How do you vent a vacuum pump?

How do you vent a vacuum pump?

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How do you vent a vacuum pump?

How do you vent a vacuum pump?
How do you vent a vacuum pump?

So you need to vent a vacuum chamber? Whether your reason behind doing so is to replace a sample, take out an instrument, or fix a leak this Instructable will lay out the necessary steps behind this process. Vacuum chambers can be found in most research labs requiring an isolated system. Electron microscopes, material evaporators (as is the case in Figure 1), and plasma research all need vacuum chambers to acquire quality results.

Venting must be a gradual process to avoid complications such as damaging of equipment, especially from high vacuum (10-8 torr). Following these steps in order is imperative in order to not contaminate the quality of the vacuum chamber.

An example vacuum chamber is included to provide guidance, but your specific setup may vary. It may vary in the number of vacuum pumps, accompanying instruments, and other ways, but these instructions serve as a general guidline as to how to properly vent any vacuum chamber.

Atmospheric oxygen is very reactive and if too much of it enters the chamber during periods of being in atmosphere this can lead to poor conditions. Because of this nitrogen, a cheap and nonreactive molecule, will be used through much of this process as the substance to vent the chamber. Gasseous nitrogen may be used to vent vacuum pumps, but it is best to only vent the actual chamber with liquid nitrogen.

The entire process involves much wait time for filaments to cool and internal pressure to reach equilibrium with the atmosphere. As such, set aside about a full day into your plans for the venting process. Again, most of this time you need not actively be performing tasks during this time. In terms of the time it takes for you, the actions needed should only take around 45 minutes to an hour and a half net to complete.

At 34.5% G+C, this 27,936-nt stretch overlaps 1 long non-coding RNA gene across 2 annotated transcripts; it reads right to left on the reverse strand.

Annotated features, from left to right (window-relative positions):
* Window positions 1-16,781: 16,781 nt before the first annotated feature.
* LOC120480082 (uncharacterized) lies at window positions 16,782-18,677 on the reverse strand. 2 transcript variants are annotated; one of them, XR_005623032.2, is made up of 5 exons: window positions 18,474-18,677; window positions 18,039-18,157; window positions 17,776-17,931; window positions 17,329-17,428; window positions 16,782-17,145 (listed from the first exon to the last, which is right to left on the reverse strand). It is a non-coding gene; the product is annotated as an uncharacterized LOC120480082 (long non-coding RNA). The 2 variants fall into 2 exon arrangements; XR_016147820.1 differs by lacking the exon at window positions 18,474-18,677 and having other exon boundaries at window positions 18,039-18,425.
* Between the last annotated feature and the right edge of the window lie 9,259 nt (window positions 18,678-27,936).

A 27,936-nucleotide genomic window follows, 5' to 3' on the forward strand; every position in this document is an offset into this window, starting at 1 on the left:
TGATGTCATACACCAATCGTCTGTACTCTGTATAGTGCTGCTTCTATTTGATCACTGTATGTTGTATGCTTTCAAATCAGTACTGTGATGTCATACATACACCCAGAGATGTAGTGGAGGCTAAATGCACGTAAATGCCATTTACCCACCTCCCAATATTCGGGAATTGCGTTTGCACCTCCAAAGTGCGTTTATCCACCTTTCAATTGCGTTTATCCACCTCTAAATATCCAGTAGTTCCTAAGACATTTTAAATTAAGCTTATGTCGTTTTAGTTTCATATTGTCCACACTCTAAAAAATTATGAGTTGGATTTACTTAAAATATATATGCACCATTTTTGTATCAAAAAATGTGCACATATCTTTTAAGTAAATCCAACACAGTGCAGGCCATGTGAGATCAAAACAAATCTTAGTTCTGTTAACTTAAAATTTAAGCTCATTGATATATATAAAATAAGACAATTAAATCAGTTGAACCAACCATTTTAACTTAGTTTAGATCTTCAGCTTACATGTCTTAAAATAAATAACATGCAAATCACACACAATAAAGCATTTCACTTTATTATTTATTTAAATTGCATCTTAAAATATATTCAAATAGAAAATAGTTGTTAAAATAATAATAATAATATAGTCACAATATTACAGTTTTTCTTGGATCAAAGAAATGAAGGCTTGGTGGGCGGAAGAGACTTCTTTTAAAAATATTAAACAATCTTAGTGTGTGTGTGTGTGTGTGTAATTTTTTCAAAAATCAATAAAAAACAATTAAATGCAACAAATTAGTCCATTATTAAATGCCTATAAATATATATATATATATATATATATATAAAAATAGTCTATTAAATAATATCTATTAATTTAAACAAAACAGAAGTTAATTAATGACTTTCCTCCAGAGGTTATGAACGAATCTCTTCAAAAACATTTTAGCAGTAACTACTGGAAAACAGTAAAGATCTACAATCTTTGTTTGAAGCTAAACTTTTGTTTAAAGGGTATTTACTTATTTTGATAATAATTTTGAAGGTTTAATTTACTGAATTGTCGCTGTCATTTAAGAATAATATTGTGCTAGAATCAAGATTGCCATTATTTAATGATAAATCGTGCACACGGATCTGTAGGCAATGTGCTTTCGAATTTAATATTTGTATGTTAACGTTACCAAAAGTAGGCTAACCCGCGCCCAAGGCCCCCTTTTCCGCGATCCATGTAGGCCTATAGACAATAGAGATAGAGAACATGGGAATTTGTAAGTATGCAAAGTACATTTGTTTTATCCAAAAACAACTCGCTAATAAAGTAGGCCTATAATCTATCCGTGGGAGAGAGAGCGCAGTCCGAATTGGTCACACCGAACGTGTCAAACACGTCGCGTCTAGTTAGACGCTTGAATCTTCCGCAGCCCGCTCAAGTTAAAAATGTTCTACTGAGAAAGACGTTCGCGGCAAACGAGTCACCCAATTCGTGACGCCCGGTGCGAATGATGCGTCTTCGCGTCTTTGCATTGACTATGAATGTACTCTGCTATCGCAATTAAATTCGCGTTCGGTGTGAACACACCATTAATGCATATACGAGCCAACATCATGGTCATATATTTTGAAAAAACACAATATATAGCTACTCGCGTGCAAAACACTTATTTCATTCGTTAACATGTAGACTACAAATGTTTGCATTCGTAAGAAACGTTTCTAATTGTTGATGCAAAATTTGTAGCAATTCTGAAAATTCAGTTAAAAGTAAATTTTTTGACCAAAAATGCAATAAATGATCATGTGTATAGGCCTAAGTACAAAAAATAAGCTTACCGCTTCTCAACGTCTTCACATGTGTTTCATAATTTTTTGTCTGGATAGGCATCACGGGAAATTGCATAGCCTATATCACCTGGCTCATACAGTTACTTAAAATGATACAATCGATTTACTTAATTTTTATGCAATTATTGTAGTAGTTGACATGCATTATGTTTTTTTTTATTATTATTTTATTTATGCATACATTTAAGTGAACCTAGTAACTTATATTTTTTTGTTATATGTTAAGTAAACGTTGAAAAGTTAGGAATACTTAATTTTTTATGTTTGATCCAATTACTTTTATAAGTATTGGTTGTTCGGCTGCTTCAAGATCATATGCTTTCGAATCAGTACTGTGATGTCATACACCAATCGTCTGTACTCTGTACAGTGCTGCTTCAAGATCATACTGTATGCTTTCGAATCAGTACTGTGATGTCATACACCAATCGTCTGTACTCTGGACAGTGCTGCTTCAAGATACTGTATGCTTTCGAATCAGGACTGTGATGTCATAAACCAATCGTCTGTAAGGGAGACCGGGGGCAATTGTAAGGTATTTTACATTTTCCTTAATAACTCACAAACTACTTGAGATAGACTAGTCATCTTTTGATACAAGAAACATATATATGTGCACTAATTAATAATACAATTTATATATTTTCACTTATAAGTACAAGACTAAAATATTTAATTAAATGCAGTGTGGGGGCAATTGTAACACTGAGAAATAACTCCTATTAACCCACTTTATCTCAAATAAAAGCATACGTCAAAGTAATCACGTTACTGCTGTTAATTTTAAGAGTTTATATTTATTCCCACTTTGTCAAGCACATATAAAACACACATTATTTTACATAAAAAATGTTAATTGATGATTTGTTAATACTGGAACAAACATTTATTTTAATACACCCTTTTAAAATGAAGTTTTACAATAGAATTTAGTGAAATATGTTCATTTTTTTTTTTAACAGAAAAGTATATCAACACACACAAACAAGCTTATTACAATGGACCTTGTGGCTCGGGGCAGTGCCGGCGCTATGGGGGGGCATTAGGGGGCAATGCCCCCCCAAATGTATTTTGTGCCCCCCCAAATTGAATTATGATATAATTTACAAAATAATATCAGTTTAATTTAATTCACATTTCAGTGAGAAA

A brief schedule of the steps are as follows:

Turn off all filaments (This takes 5-10 minutes to do, but around twelve hours to let the filaments really cool down).
Acquire liquid nitrogen (This takes 5-10 minutes).
Closing the pump valves (This takes 2 minutes).
Venting the pumps (This takes 15 minutes for each pump).
Venting the chamber with liquid nitrogen (this takes 5-10 minutes to start, but around 3 hours to let the pressure equalize).
Determining if the chamber is full vented (this can be done in seconds)
Resetting the valves (This takes 5-10 minutes).

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Step 1: Turning OFF All Filaments
Turning OFF All Filaments
Turning OFF All Filaments

Before you begin, take care that all filaments have been set OFF for a sufficient time (overnight or half of the day). This includes all evaporators, ion gauges, and ion pumps. Without doing so, hot filaments can oxidize (react with oxygen in the air) and be damaged. Figures 2 and 3 show examples of filament controllers that must be turned off for 12 hours before venting.
Step 2: Acquire Liquid Nitrogen
Acquire Liquid Nitrogen
Acquire Liquid Nitrogen

Filled Liquid Nitrogen Dewar: Liquid nitrogen will be the main material used to vent the chamber. It is cleaner than gasseous nitrogen alone, and is used to ensure only pure nitrogen enters the chamber as it approaches atmospheric pressures.
Most universities have a laboratory equipment dispensary where liquid nitrogen can be found. If not, consult commercial sources.

Step 3: Close the Pump Valves
Close the Pump Valves